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The Vector Button Complex

A friend of mine was starting a business a few years ago and had hand drawn a logo he wanted me to “vectorize” quick. Given our candid relationship, I responded with, “It’s not like I just have a big button on my keyboard that says VECTOR on it!” He laughed hysterically and then realized the complexity of his request.

All to often, we as artists run in to clients who have this “easy” button complex. If only it were that simple, right? In a world where everything is seen through a scroll and filtered with the click of a button, it has opened the gates into the professional world for amateurs. Why would someone pay a professional when they can do it themselves?

I have over a decade’s worth of experience in Adobe and I admit, I am STILL learning these programs. They are very complex, yet the Internet has allowed so many of us to become self-taught. What makes a professional worth paying is not found in the “vectorization” of a hand-drawn image, but in the ability and know-how to push back and offer The Process which will ultimately help your client grow their bottom-line.

Remember that your creativity and business sense is what you ultimately sell—this is what makes you a professional. I will walk you through the 5 P’s of my process in hopes that one or all of them will be useful to you:

 

Projections: Is this a job I want to take on? How much time will this process take me? Can I meet their deadline?

  1. Is this a job I want to take on?

It is important for you to know upfront if the project is even worth taking on. When I first started my design business, I found myself taking on every job at a VERY cheap rate just to keep my head above water. I have since learned to “sniff out” the clients who tend to not know what they want at all and rely on you to fix that problem. Hint: If they nit-pick or gawk at your proposed price from the beginning, see that as a red flag and kindly let it go. This type of client will never be completely happy and will take up all of your time. I’ve found that the best clients have given me creative leeway as long as I fit within their budget. It is important to enjoy your client and the project at hand.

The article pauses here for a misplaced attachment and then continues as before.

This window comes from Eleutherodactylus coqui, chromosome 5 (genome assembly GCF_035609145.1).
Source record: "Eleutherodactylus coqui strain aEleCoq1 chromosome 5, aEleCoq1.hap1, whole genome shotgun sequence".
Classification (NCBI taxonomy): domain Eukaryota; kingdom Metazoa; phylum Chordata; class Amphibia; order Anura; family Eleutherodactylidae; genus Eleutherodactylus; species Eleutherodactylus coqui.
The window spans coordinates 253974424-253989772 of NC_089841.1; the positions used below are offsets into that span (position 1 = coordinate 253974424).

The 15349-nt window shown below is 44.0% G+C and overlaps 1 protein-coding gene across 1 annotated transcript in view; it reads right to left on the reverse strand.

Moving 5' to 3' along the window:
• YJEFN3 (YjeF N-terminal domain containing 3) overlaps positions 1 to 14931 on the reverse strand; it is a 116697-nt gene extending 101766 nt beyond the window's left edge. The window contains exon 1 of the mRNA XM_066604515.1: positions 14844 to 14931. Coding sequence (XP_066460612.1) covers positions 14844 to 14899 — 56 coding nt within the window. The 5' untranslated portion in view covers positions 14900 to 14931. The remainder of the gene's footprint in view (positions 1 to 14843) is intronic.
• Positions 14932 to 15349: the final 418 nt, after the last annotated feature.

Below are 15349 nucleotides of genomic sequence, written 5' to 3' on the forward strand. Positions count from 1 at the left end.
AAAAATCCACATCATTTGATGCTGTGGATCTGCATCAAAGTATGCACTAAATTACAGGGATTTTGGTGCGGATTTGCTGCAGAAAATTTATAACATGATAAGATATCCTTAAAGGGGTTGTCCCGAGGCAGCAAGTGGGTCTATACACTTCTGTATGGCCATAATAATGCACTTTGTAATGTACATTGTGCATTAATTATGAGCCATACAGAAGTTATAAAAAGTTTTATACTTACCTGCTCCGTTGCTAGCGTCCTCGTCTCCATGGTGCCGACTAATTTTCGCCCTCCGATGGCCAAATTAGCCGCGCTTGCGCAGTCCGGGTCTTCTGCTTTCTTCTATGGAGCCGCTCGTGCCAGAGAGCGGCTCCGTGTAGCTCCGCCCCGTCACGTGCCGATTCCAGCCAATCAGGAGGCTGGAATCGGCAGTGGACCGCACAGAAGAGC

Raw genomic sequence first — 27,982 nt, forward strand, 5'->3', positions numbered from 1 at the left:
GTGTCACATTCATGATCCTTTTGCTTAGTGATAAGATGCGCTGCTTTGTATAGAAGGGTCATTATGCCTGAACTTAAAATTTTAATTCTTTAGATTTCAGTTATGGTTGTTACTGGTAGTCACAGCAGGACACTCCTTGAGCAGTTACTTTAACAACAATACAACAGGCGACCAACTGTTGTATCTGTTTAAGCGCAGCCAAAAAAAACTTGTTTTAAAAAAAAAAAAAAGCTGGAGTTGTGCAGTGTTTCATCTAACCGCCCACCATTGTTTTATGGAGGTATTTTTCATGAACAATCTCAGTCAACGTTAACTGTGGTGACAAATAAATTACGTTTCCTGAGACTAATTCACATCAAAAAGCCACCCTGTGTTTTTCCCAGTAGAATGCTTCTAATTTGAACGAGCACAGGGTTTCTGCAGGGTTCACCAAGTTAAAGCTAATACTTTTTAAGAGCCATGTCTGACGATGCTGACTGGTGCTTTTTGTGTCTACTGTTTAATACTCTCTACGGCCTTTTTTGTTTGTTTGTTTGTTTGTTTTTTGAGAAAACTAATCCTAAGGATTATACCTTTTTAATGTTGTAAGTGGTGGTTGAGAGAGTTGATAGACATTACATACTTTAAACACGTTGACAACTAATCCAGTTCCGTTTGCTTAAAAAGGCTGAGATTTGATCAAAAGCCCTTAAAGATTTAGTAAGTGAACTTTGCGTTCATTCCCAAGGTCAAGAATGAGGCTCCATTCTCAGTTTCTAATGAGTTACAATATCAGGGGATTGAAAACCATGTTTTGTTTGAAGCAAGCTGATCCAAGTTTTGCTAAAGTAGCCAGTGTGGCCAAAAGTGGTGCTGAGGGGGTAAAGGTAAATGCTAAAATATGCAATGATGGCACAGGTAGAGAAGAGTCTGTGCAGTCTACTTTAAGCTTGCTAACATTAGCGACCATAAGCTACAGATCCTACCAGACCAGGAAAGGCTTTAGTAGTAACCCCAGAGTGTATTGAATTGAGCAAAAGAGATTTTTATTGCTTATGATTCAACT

2. How much time will this process take me?

            With experience comes time-management. After a few years under my belt I began to realize the amount of time it took me to design a logo vs. a full brand package with an online presence. If you don’t know how much time it will take you, estimate the number of hours then double that to come up with your base price. A client is always happy to pay less in the end, rather than be over budget.

3. Can I meet their deadline?

            If they have an unrealistic deadline, it is okay to push back with a more reasonable one. Like I said earlier, more often than not, your client will have no idea how much time is involved in a project. If they want you for the job, they will finagle the deadline on their end to accommodate.

 

Profit: How much money do I want to pay my business and myself at the end?

Sometimes as artists, we are just happy to break even. There have been SO many jobs that I have taken on that have ultimately cost me money and lead to burn out! Calculate the time you will have in to researching and understanding your clients business, sketching, polishing graphics and presenting finals. Oh, and don’t forget about drive time and press checks if needed! Remember that your time and creativity is what you are selling. Your clients come to you, because they have an understanding of the value you can offer their bottom line. So believe in your worth and price yourself accordingly. Take time to calculate the salary you want to pay yourself and what your business needs to be successful. I’ll admit, this is my area of weakness. A friend of mine recently gave me some great advice, “Price yourself too low and you will attract the “bargain” client, price yourself a bit higher than market and you will attract the “designer” client who values a good brand and appreciates that in what you offer.